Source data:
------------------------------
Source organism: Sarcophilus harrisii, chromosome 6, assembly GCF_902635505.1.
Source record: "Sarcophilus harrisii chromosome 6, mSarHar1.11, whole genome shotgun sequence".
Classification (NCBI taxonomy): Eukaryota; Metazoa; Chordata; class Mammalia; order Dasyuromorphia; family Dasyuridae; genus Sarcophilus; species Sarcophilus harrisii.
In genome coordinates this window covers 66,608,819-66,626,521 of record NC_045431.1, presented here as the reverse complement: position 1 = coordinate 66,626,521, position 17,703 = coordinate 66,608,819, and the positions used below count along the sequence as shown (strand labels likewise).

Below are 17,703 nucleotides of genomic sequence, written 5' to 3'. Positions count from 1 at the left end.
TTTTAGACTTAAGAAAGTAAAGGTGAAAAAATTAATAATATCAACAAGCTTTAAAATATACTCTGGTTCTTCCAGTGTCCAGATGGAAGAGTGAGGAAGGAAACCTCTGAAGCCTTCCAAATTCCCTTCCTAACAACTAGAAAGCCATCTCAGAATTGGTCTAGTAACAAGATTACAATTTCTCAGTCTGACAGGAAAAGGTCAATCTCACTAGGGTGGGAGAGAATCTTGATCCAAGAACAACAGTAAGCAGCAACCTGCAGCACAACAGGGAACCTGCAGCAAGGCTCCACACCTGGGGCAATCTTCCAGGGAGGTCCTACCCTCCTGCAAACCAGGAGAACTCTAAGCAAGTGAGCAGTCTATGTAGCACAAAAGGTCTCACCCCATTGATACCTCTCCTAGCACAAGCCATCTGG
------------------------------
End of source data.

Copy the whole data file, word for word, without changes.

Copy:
Source organism: Sarcophilus harrisii, chromosome 6, assembly GCF_902635505.1.
Source record: "Sarcophilus harrisii chromosome 6, mSarHar1.11, whole genome shotgun sequence".
Classification (NCBI taxonomy): Eukaryota; Metazoa; Chordata; class Mammalia; order Dasyuromorphia; family Dasyuridae; genus Sarcophilus; species Sarcophilus harrisii.
In genome coordinates this window covers 66,608,819-66,626,521 of record NC_045431.1, presented here as the reverse complement: position 1 = coordinate 66,626,521, position 17,703 = coordinate 66,608,819, and the positions used below count along the sequence as shown (strand labels likewise).

Below are 17,703 nucleotides of genomic sequence, written 5' to 3'. Positions count from 1 at the left end.
TTTTAGACTTAAGAAAGTAAAGGTGAAAAAATTAATAATATCAACAAGCTTTAAAATATACTCTGGTTCTTCCAGTGTCCAGATGGAAGAGTGAGGAAGGAAACCTCTGAAGCCTTCCAAATTCCCTTCCTAACAACTAGAAAGCCATCTCAGAATTGGTCTAGTAACAAGATTACAATTTCTCAGTCTGACAGGAAAAGGTCAATCTCACTAGGGTGGGAGAGAATCTTGATCCAAGAACAACAGTAAGCAGCAACCTGCAGCACAACAGGGAACCTGCAGCAAGGCTCCACACCTGGGGCAATCTTCCAGGGAGGTCCTACCCTCCTGCAAACCAGGAGAACTCTAAGCAAGTGAGCAGTCTATGTAGCACAAAAGGTCTCACCCCATTGATACCTCTCCTAGCACAAGCCATCTGG